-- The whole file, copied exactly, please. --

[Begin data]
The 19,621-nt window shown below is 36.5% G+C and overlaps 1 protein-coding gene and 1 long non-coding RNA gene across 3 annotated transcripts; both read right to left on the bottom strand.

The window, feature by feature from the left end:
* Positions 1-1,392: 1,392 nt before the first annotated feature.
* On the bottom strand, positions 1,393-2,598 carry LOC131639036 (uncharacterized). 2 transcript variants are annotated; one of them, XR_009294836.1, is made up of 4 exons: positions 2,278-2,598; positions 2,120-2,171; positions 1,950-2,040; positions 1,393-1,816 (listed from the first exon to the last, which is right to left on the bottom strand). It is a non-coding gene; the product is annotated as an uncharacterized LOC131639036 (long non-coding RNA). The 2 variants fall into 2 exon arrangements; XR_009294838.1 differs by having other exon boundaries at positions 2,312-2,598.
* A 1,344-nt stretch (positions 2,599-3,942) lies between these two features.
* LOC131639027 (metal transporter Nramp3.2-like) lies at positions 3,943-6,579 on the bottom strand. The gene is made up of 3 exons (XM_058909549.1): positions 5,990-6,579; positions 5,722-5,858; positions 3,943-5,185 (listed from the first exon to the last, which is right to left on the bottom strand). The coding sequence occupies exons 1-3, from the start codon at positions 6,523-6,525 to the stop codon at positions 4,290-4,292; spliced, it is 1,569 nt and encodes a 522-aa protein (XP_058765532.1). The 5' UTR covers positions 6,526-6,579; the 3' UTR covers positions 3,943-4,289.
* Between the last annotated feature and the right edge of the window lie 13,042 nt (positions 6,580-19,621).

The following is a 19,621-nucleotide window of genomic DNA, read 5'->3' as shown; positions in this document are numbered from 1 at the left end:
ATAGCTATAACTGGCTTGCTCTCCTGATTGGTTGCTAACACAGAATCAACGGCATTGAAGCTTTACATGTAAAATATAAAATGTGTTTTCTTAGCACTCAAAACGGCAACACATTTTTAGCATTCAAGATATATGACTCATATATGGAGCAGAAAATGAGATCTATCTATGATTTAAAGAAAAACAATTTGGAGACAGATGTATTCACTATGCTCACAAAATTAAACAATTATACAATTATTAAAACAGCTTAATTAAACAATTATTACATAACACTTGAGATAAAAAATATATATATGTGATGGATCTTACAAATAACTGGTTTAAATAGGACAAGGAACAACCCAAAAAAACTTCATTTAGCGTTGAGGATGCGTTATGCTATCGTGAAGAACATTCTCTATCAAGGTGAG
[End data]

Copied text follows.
The 19,621-nt window shown below is 36.5% G+C and overlaps 1 protein-coding gene and 1 long non-coding RNA gene across 3 annotated transcripts; both read right to left on the bottom strand.

The window, feature by feature from the left end:
* Positions 1-1,392: 1,392 nt before the first annotated feature.
* On the bottom strand, positions 1,393-2,598 carry LOC131639036 (uncharacterized). 2 transcript variants are annotated; one of them, XR_009294836.1, is made up of 4 exons: positions 2,278-2,598; positions 2,120-2,171; positions 1,950-2,040; positions 1,393-1,816 (listed from the first exon to the last, which is right to left on the bottom strand). It is a non-coding gene; the product is annotated as an uncharacterized LOC131639036 (long non-coding RNA). The 2 variants fall into 2 exon arrangements; XR_009294838.1 differs by having other exon boundaries at positions 2,312-2,598.
* A 1,344-nt stretch (positions 2,599-3,942) lies between these two features.
* LOC131639027 (metal transporter Nramp3.2-like) lies at positions 3,943-6,579 on the bottom strand. The gene is made up of 3 exons (XM_058909549.1): positions 5,990-6,579; positions 5,722-5,858; positions 3,943-5,185 (listed from the first exon to the last, which is right to left on the bottom strand). The coding sequence occupies exons 1-3, from the start codon at positions 6,523-6,525 to the stop codon at positions 4,290-4,292; spliced, it is 1,569 nt and encodes a 522-aa protein (XP_058765532.1). The 5' UTR covers positions 6,526-6,579; the 3' UTR covers positions 3,943-4,289.
* Between the last annotated feature and the right edge of the window lie 13,042 nt (positions 6,580-19,621).

The following is a 19,621-nucleotide window of genomic DNA, read 5'->3' as shown; positions in this document are numbered from 1 at the left end:
ATAGCTATAACTGGCTTGCTCTCCTGATTGGTTGCTAACACAGAATCAACGGCATTGAAGCTTTACATGTAAAATATAAAATGTGTTTTCTTAGCACTCAAAACGGCAACACATTTTTAGCATTCAAGATATATGACTCATATATGGAGCAGAAAATGAGATCTATCTATGATTTAAAGAAAAACAATTTGGAGACAGATGTATTCACTATGCTCACAAAATTAAACAATTATACAATTATTAAAACAGCTTAATTAAACAATTATTACATAACACTTGAGATAAAAAATATATATATGTGATGGATCTTACAAATAACTGGTTTAAATAGGACAAGGAACAACCCAAAAAAACTTCATTTAGCGTTGAGGATGCGTTATGCTATCGTGAAGAACATTCTCTATCAAGGTGAG